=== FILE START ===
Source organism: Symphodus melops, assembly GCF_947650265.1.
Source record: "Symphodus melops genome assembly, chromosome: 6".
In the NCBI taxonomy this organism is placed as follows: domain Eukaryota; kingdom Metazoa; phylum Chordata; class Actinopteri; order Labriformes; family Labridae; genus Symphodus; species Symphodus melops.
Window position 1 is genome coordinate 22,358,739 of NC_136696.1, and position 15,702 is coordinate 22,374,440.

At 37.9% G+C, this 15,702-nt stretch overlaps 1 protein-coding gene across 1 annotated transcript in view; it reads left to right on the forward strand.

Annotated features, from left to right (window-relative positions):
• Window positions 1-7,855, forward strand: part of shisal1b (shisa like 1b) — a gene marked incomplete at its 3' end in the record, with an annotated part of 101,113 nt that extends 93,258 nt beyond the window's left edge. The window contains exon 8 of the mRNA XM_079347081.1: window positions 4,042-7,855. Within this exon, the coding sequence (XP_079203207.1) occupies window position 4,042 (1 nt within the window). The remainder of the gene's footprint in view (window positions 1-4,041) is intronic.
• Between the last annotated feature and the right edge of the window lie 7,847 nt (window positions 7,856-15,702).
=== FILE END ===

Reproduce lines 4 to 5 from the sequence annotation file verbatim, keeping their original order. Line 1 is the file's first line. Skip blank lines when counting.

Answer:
Window position 1 is genome coordinate 22,358,739 of NC_136696.1, and position 15,702 is coordinate 22,374,440.

At 37.9% G+C, this 15,702-nt stretch overlaps 1 protein-coding gene across 1 annotated transcript in view; it reads left to right on the forward strand.